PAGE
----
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Here is the situation:

  • A user posted an answer that was correct five years ago.
  • The answer was accepted.
  • Recently, the rules changed. The answer is no longer correct.

Someone tried to edit the answer so that it would again be correct, but the edit was rolled back and the user was reprimanded for substantially changing the content of the post. A mod suggested downvoting and posting a new answer instead.

I don't think this is the best course of action. I find it unlikely that the correct answer will ever be accepted, because the question author has been absent for over seven months.

Should we make allow editors more flexibility if an accepted answer was made incorrect by a rules change, and both the question author and the answer author are inactive?

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    For people looking for a correct ruling (what that question is supposed to supply) they shouldn't see an incorrect answer accepted. The original answer could be have a simple strikethrough with an "Edit: rules change on MM/DD/YYYY says this now..." It'll retain the integrity of the original answer and let people see the update. – Andrew Aug 12 '16 at 20:42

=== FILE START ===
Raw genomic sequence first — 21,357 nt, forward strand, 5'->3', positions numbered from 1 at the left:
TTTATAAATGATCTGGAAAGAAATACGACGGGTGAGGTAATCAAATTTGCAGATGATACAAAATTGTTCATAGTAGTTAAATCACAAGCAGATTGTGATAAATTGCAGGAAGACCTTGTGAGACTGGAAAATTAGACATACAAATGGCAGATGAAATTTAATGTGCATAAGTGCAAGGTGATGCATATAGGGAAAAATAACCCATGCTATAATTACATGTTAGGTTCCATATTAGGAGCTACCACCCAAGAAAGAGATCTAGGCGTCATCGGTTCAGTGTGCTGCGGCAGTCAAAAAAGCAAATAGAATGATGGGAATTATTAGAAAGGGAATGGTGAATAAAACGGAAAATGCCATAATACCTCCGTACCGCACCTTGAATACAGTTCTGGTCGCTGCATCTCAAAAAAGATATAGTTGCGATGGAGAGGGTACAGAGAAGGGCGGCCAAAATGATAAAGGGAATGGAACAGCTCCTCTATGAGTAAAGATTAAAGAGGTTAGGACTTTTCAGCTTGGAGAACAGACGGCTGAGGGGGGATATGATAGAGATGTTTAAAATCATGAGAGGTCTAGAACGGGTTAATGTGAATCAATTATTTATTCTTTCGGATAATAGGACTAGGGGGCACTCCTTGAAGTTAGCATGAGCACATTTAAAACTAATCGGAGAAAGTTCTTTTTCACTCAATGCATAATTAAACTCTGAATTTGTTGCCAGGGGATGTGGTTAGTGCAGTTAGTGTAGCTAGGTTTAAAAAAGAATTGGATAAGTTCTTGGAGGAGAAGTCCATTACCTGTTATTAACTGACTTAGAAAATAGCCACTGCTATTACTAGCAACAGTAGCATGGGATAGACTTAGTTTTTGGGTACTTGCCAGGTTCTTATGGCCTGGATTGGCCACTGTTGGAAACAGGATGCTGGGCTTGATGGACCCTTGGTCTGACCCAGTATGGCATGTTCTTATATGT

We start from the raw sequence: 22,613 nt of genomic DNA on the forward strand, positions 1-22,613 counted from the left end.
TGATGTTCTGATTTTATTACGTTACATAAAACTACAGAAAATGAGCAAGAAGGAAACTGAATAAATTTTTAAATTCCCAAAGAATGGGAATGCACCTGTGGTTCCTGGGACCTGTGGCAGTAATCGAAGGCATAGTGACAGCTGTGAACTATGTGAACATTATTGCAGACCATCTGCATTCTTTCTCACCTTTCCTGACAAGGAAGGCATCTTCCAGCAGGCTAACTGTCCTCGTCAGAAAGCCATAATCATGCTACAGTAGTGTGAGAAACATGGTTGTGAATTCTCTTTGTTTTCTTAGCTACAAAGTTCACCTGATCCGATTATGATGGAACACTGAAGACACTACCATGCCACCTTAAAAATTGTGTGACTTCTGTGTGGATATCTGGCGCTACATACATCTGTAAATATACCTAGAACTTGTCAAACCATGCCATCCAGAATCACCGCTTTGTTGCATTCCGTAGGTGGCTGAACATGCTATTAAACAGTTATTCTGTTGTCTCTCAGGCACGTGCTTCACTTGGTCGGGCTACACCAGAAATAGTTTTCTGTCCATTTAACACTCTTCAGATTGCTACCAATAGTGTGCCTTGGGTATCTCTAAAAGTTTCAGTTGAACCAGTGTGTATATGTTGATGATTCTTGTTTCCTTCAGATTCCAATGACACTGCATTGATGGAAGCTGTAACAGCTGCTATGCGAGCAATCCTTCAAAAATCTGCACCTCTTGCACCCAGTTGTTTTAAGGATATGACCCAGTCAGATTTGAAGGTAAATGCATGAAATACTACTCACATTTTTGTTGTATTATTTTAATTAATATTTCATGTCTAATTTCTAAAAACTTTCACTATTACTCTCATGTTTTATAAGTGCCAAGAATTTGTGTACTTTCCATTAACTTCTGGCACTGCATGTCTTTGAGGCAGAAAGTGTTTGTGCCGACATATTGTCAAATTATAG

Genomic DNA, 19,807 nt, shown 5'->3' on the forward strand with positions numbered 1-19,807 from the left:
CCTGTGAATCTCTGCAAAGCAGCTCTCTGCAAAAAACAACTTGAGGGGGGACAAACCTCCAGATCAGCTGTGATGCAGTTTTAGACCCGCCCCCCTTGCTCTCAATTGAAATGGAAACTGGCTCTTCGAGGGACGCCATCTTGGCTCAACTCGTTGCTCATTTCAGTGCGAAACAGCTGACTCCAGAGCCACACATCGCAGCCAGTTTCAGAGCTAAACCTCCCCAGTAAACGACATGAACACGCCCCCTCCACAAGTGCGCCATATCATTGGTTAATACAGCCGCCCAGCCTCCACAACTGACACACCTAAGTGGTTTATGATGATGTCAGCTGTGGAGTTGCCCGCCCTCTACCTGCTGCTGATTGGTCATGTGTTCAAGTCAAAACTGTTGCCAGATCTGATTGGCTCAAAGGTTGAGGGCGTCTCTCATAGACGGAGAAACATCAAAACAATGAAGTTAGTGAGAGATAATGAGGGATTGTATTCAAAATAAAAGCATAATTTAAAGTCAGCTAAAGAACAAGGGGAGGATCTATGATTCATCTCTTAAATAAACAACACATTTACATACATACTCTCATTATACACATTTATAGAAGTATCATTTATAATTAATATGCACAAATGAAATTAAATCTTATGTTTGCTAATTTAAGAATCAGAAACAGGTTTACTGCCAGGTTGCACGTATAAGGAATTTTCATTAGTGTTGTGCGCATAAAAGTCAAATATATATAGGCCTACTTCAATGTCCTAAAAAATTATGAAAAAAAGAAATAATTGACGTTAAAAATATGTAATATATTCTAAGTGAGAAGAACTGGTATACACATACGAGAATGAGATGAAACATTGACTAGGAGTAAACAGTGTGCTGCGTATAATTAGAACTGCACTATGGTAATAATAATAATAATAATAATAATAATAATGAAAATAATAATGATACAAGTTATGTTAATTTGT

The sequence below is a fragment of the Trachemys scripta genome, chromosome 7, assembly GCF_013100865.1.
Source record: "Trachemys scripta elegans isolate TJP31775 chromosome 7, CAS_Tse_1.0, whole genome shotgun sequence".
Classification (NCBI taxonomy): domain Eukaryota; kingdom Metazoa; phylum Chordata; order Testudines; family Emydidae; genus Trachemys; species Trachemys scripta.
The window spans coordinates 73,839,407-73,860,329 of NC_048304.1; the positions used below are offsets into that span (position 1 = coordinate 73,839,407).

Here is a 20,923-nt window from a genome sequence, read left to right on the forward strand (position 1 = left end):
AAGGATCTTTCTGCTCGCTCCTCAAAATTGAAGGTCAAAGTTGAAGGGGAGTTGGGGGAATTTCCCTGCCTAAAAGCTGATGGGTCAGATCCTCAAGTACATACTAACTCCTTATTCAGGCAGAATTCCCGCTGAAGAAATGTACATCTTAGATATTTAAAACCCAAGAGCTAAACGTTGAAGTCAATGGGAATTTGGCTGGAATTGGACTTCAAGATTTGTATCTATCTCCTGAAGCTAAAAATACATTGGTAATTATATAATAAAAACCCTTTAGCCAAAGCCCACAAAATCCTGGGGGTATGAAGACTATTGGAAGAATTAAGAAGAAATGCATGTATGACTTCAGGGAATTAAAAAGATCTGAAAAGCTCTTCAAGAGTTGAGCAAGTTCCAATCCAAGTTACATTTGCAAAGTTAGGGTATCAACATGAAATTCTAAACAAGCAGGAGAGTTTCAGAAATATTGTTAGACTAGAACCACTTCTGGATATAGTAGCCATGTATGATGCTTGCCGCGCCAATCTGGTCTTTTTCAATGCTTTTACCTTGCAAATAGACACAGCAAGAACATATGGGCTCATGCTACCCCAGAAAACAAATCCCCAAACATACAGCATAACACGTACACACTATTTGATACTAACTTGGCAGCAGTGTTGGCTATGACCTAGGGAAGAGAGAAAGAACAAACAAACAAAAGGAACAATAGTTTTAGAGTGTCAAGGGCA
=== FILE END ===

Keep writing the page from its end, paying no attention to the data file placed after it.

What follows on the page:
• Also, I mean to strike through the incorrect portions of the answer. Not the entire answer. – Andrew Aug 12 '16 at 20:45
  • @Andrew I don't agree or disagree with the strikethrough idea. I prefer to let the edit history do its job, but I also see the value of using strikethrough to give the reader a brief history lesson. – Rainbolt Aug 12 '16 at 20:48